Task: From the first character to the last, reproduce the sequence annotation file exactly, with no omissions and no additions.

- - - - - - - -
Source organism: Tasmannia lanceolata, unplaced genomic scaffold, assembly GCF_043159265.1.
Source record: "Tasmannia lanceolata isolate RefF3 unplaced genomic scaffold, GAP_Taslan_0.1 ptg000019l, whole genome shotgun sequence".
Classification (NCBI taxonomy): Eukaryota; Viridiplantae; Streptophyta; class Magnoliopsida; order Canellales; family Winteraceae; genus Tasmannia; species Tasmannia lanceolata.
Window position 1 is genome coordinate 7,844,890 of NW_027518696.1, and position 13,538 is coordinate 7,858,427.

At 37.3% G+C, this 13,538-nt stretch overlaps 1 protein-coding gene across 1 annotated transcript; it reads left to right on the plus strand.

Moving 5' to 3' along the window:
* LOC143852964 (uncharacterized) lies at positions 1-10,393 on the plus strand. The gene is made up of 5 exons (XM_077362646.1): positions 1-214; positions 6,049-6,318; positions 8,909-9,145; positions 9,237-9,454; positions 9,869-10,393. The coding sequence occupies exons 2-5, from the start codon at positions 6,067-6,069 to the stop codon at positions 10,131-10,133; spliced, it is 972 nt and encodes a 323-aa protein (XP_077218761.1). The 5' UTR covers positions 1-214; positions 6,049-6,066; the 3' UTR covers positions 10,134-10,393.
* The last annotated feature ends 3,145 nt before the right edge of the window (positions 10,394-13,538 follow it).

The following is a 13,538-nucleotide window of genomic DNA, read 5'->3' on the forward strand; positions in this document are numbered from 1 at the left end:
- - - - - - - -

Source organism: Tasmannia lanceolata, unplaced genomic scaffold, assembly GCF_043159265.1.
Source record: "Tasmannia lanceolata isolate RefF3 unplaced genomic scaffold, GAP_Taslan_0.1 ptg000019l, whole genome shotgun sequence".
Classification (NCBI taxonomy): Eukaryota; Viridiplantae; Streptophyta; class Magnoliopsida; order Canellales; family Winteraceae; genus Tasmannia; species Tasmannia lanceolata.
Window position 1 is genome coordinate 7,844,890 of NW_027518696.1, and position 13,538 is coordinate 7,858,427.

At 37.3% G+C, this 13,538-nt stretch overlaps 1 protein-coding gene across 1 annotated transcript; it reads left to right on the plus strand.

Moving 5' to 3' along the window:
* LOC143852964 (uncharacterized) lies at positions 1-10,393 on the plus strand. The gene is made up of 5 exons (XM_077362646.1): positions 1-214; positions 6,049-6,318; positions 8,909-9,145; positions 9,237-9,454; positions 9,869-10,393. The coding sequence occupies exons 2-5, from the start codon at positions 6,067-6,069 to the stop codon at positions 10,131-10,133; spliced, it is 972 nt and encodes a 323-aa protein (XP_077218761.1). The 5' UTR covers positions 1-214; positions 6,049-6,066; the 3' UTR covers positions 10,134-10,393.
* The last annotated feature ends 3,145 nt before the right edge of the window (positions 10,394-13,538 follow it).

The following is a 13,538-nucleotide window of genomic DNA, read 5'->3' on the forward strand; positions in this document are numbered from 1 at the left end: